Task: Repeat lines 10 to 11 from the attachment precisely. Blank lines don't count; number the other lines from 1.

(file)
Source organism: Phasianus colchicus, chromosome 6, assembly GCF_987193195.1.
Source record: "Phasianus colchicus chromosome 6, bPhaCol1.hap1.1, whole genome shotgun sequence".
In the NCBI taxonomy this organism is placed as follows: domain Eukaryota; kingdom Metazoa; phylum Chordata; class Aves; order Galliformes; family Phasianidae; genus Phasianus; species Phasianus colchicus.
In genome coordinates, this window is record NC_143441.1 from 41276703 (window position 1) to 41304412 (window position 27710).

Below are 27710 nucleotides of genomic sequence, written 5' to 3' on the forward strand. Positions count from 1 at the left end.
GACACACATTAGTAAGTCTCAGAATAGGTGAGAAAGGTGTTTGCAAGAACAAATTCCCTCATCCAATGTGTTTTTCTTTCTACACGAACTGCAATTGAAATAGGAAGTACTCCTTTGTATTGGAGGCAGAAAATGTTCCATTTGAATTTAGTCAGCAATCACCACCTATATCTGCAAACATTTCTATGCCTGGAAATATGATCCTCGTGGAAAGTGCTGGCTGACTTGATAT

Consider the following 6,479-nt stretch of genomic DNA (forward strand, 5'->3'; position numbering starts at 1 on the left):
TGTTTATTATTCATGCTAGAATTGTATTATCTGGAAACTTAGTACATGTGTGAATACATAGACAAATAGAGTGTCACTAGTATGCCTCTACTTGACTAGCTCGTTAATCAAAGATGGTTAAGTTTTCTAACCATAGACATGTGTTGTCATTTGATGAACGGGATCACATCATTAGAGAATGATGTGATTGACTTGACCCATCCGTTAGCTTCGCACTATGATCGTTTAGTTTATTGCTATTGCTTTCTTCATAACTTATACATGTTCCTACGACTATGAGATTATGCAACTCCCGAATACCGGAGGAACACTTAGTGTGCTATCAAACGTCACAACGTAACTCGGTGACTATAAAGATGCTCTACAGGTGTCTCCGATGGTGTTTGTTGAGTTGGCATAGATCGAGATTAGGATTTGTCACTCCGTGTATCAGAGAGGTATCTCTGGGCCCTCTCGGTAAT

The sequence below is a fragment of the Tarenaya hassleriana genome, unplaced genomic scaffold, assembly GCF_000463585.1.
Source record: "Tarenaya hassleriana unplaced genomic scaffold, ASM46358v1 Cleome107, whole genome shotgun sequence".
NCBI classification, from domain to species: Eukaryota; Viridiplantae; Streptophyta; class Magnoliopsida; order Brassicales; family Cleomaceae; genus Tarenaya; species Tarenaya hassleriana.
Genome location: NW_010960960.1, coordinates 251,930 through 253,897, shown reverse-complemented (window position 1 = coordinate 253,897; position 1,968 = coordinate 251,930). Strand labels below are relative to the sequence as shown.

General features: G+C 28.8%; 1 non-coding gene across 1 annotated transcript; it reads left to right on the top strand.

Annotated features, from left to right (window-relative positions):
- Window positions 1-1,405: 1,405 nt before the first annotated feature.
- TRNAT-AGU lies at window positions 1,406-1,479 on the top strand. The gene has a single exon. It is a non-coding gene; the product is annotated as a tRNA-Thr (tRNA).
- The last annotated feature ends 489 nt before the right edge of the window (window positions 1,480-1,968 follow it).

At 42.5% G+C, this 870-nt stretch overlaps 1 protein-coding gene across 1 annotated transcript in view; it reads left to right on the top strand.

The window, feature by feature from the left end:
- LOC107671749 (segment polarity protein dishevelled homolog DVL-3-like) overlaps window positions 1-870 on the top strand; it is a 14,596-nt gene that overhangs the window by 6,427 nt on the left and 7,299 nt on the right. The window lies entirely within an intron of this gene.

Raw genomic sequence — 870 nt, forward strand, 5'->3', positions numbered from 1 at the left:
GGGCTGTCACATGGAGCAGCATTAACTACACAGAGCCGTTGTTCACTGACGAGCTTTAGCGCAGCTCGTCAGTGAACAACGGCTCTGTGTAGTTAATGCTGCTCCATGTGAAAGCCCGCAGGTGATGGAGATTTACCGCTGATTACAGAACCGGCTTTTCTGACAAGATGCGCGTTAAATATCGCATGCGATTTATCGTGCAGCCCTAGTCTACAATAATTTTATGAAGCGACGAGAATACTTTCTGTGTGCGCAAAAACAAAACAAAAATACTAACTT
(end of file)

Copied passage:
Source record: "Tarenaya hassleriana unplaced genomic scaffold, ASM46358v1 Cleome107, whole genome shotgun sequence".
NCBI classification, from domain to species: Eukaryota; Viridiplantae; Streptophyta; class Magnoliopsida; order Brassicales; family Cleomaceae; genus Tarenaya; species Tarenaya hassleriana.